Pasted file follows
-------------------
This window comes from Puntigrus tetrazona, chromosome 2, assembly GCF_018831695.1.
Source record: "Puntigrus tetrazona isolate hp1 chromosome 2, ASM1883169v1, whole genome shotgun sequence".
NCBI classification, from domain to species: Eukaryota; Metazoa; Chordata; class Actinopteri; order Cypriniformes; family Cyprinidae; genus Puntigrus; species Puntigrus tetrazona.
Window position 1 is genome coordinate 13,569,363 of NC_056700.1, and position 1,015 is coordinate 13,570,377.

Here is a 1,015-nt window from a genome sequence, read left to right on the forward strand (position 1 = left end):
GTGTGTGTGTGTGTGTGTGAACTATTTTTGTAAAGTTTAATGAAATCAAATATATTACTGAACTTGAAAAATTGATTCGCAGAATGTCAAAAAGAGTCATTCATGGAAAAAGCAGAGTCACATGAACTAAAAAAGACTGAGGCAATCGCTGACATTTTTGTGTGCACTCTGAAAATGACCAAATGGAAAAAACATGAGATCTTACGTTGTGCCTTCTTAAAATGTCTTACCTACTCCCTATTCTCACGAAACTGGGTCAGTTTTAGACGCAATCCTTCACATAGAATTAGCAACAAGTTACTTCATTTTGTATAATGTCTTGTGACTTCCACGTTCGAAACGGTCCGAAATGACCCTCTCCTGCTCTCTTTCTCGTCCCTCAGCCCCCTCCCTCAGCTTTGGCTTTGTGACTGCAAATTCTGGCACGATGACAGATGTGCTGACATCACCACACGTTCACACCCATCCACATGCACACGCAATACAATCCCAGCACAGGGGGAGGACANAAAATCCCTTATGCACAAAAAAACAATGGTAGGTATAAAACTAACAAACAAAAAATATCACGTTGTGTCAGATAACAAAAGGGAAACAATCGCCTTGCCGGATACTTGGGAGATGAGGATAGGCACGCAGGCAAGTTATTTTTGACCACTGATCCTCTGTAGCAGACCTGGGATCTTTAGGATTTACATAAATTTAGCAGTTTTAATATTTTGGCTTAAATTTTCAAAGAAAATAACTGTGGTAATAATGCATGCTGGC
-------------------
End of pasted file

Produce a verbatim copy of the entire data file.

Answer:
This window comes from Puntigrus tetrazona, chromosome 2, assembly GCF_018831695.1.
Source record: "Puntigrus tetrazona isolate hp1 chromosome 2, ASM1883169v1, whole genome shotgun sequence".
NCBI classification, from domain to species: Eukaryota; Metazoa; Chordata; class Actinopteri; order Cypriniformes; family Cyprinidae; genus Puntigrus; species Puntigrus tetrazona.
Window position 1 is genome coordinate 13,569,363 of NC_056700.1, and position 1,015 is coordinate 13,570,377.

Here is a 1,015-nt window from a genome sequence, read left to right on the forward strand (position 1 = left end):
GTGTGTGTGTGTGTGTGTGAACTATTTTTGTAAAGTTTAATGAAATCAAATATATTACTGAACTTGAAAAATTGATTCGCAGAATGTCAAAAAGAGTCATTCATGGAAAAAGCAGAGTCACATGAACTAAAAAAGACTGAGGCAATCGCTGACATTTTTGTGTGCACTCTGAAAATGACCAAATGGAAAAAACATGAGATCTTACGTTGTGCCTTCTTAAAATGTCTTACCTACTCCCTATTCTCACGAAACTGGGTCAGTTTTAGACGCAATCCTTCACATAGAATTAGCAACAAGTTACTTCATTTTGTATAATGTCTTGTGACTTCCACGTTCGAAACGGTCCGAAATGACCCTCTCCTGCTCTCTTTCTCGTCCCTCAGCCCCCTCCCTCAGCTTTGGCTTTGTGACTGCAAATTCTGGCACGATGACAGATGTGCTGACATCACCACACGTTCACACCCATCCACATGCACACGCAATACAATCCCAGCACAGGGGGAGGACANAAAATCCCTTATGCACAAAAAAACAATGGTAGGTATAAAACTAACAAACAAAAAATATCACGTTGTGTCAGATAACAAAAGGGAAACAATCGCCTTGCCGGATACTTGGGAGATGAGGATAGGCACGCAGGCAAGTTATTTTTGACCACTGATCCTCTGTAGCAGACCTGGGATCTTTAGGATTTACATAAATTTAGCAGTTTTAATATTTTGGCTTAAATTTTCAAAGAAAATAACTGTGGTAATAATGCATGCTGGC